‘Do not fear them, for the LORD your God is the one fighting for you.’
When Israel started to take the Promised Land, they needed a little encouragement. They had experienced some awesome victories, including being victorious in battle against a king who was one of the giants (nephilim) mentioned back in Genesis. When Moses gives context to how big this guy was, he says that the guy’s bed was nine cubits long. The footnote in my Bible tells me that a cubit is roughly the length of a man’s forearm, so between two and three feet long. This means that the dude’s bed was between eighteen and twenty-seven feet long. The implication is that he needed that much room to sleep in. Dude was HUGE. And he had sons and others like him in the battle against Israel and those giants lost. So their victories were pretty awesome.
God says to Moses and Israel by proxy, to not be afraid of the other kings and soldiers they’re going to fight against. Just like the giant, God would be the one doing the fighting. All platitudes and clichés about the size of dogs in fights aside, God being against someone or something means that one or thing is going down.
A similar idea is expressed in the NT when John writes “[G]reater is He Who is in you than he who is in the world.” appear. And when Paul writes to the Corinthians that God will provide a way of standing up under the trials and temptations of life. Over and over, The Bible enjoins the believer to remember that God is the One fighting for us. We are not able to be victorious unless God does the fighting. Jesus told His disciples (a group that includes all believers, I think) that they (we) could do nothing (not achieve victory) apart from Him. God has to be at the center of the battle or the whole thing is a wash. Maybe we’re victorious. Maybe we resist the temptation, but the temptation to pride at our overcoming the other temptation has a tendency to blindside us. Sin is a cunning foe. We are allowed a minor victory (“I used self-control and did not eat all the cake! Yay me!”) and lose a major battle (“I’m so proud of how humble I was.”). God has no such handicap at work. When God wins, He wins in a total war scenario. There is no enemy left. No strongholds. Only the ashes of the enemy’s once-empire. That level of victory will be achieved in the life of the believer, just not this side of Heaven and the Second Coming (HSC). This side of HSC, we fight. And, while we fight, we are told not to fear the enemies: Do not fear trial. Do not fear temptation. Do not fear death. Do not fear what other men can do to us. They, like the giant king, look imposing. But, like the giant king, they fall before God.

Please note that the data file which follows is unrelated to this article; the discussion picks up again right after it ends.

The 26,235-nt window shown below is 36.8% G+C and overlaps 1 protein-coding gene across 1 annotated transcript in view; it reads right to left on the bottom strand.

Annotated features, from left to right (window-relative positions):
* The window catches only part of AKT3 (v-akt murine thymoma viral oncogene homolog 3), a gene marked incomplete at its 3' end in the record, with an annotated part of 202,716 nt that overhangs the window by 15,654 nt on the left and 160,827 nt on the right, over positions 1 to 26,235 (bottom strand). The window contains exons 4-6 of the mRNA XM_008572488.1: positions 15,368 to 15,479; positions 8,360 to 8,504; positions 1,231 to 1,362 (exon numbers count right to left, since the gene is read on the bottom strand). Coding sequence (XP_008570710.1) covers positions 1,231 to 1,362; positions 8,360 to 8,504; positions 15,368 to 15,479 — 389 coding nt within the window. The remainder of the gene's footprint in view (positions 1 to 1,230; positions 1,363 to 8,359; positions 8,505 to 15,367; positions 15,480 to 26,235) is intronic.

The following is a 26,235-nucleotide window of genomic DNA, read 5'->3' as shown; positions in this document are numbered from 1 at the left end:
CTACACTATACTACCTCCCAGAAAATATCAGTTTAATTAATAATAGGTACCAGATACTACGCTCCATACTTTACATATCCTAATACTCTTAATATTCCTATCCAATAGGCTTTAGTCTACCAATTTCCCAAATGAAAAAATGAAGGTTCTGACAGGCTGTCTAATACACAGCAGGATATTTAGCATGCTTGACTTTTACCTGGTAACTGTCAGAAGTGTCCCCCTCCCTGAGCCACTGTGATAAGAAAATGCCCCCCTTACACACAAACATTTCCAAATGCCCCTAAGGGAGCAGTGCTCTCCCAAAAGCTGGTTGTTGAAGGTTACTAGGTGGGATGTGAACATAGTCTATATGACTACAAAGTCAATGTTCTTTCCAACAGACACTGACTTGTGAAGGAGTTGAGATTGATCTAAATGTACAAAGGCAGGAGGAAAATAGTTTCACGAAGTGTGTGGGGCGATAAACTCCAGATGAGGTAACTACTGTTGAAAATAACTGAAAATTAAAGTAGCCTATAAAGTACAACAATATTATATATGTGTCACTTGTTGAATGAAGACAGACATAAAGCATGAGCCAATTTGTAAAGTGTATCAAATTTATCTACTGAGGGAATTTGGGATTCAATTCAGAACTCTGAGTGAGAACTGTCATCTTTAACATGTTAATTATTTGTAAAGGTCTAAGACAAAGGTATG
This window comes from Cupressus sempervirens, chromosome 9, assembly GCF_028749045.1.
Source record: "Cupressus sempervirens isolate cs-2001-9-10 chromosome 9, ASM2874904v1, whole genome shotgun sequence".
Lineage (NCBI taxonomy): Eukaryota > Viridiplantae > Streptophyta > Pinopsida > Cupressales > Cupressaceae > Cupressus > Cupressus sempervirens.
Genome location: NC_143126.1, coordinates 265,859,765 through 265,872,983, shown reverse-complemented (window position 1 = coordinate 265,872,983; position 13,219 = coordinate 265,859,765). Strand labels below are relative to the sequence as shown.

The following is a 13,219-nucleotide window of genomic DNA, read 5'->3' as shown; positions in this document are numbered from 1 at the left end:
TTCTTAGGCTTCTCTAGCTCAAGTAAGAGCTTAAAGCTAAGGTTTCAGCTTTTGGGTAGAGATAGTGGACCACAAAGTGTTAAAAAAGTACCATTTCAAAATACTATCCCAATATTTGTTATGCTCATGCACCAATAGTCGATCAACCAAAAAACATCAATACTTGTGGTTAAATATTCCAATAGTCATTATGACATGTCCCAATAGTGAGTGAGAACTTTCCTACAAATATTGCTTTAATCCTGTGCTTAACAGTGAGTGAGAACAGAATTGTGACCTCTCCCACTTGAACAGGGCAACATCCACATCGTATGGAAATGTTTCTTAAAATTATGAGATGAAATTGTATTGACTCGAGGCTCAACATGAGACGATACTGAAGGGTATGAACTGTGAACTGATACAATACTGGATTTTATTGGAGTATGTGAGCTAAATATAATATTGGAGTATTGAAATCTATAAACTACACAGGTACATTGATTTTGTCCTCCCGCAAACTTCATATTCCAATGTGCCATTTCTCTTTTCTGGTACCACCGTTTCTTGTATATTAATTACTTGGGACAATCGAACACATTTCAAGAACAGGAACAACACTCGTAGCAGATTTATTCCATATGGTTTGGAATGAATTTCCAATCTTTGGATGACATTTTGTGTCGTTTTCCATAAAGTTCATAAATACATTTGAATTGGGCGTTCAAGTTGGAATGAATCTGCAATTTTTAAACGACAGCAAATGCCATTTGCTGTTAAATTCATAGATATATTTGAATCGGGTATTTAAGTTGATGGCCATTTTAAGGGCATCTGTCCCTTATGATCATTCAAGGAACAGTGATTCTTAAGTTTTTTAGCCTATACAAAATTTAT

Application. I need to stop being afraid. Yesterday, I was reminded that I need to trust God. Fear prevents full trust. Fear keeps me from throwing out my arms, smiling, and falling peacefully into the waiting arms of my God. If I trust, then I will not fear. To borrow from a science-fiction writer (and modify it slightly): Fear is the trust killer. Fear is the little death that brings total obliteration.